Prior to the passage of HAVA, it was not required to have equipment that was fully accessible in each voting precinct. Today, each precinct must have one voting machine that is fully accessible. Voting systems have advanced since the passage of HAVA.
“The ballot marking devices are a huge improvement over the first accessible voting machines,” says Dickson. He notes that technology changes constantly and there is a need for ongoing research and development on accessibility to keep up with the changes.
“But in spite of these advances, we still have challenges. After each election, we still get reports from voters with disabilities of being inappropriately accommodated by poll workers,” says Dickson. “Examples include election workers asking if they can fill the ballot out for someone; election workers who don’t know how to work the voting machine or machines that are not working. After this many years, this is no longer acceptable. There is a clear lack of election worker training and accountability in some areas.”
Election worker training is critical to access. There is a lot for election workers to learn in preparation for Election Day, and knowing how to work with the disabled community is critical.
El Paso County, Colorado addressed this gap in awareness and resources by partnering with The Independence Center, a local nonprofit dedicated to supporting independent living for the disabled community. Through this partnership, they provided disability etiquette training to over 200 election judges and hosted an open house so people could practice on accessible voting machines prior to the 2016 elections.
Many states are moving to vote-by-mail. For some, such as those with mobility issues, that can make voting easier. But for others, it could make it more difficult to vote. For instance, a blind voter would need someone to read the ballot and mark it for them, violating the provision of HAVA that requires all voters to be able to vote independently and privately.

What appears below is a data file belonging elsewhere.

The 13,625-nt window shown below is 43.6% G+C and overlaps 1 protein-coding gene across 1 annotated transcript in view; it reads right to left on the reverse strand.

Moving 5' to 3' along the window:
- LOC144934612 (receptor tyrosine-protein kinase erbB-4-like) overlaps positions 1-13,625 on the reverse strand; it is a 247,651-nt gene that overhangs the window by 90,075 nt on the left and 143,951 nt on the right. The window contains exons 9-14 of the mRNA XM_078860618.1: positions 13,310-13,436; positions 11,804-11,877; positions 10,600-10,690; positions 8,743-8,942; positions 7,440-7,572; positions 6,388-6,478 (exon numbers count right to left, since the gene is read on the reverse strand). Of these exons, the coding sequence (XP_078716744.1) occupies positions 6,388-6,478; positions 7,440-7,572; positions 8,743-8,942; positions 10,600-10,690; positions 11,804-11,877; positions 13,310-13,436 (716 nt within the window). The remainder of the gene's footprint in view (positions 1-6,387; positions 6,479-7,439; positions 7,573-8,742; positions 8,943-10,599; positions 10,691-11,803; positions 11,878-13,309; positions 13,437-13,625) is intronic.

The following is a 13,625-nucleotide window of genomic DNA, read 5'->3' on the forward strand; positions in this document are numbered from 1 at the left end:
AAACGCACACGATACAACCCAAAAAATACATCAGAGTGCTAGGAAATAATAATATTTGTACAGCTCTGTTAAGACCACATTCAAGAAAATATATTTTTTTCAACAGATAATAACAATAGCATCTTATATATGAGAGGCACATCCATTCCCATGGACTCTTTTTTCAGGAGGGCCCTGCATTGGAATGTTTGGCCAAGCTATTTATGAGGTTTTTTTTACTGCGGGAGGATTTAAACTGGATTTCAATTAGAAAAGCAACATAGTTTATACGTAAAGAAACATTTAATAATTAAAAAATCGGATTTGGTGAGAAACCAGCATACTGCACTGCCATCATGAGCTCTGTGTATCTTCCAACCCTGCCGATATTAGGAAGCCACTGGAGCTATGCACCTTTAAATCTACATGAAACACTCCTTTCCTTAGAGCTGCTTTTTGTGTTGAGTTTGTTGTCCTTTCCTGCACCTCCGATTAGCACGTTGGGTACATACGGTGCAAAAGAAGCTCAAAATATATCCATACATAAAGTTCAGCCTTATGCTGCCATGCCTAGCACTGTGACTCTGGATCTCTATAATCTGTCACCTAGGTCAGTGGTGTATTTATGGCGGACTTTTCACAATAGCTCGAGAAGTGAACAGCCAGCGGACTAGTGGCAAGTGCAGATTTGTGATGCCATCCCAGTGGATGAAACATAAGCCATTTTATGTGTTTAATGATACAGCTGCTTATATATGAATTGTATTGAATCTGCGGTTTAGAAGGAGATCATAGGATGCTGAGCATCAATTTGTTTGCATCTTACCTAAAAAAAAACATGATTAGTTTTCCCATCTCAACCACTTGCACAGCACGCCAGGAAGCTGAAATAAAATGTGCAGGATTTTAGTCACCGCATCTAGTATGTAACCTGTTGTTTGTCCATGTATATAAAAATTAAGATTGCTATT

“In vote-by-mail states, there still should be an option to vote in person and have access to a voting machine with adaptive technology to provide the voter, no matter their disability, with the ability to vote privately and independently,” says Hicks.
All voters should also understand their rights. The EAC has created “Your Federal Voting Rights Card” that outlines the rights of voters with disabilities. This handy pocket guide provides all the information needed for an accessible voting experience.
EAC has made outreach to the disabled community a high priority. Commission Hicks believes its critical for EAC to engage with the disabled community to learn about the issues those with disabilities are facing.
“We want to make sure that we do all we can to ensure that everyone who is eligible to vote can cast their ballot. Through the creative use of HAVA funds, states can ensure that their elections are both more accessible and secure.”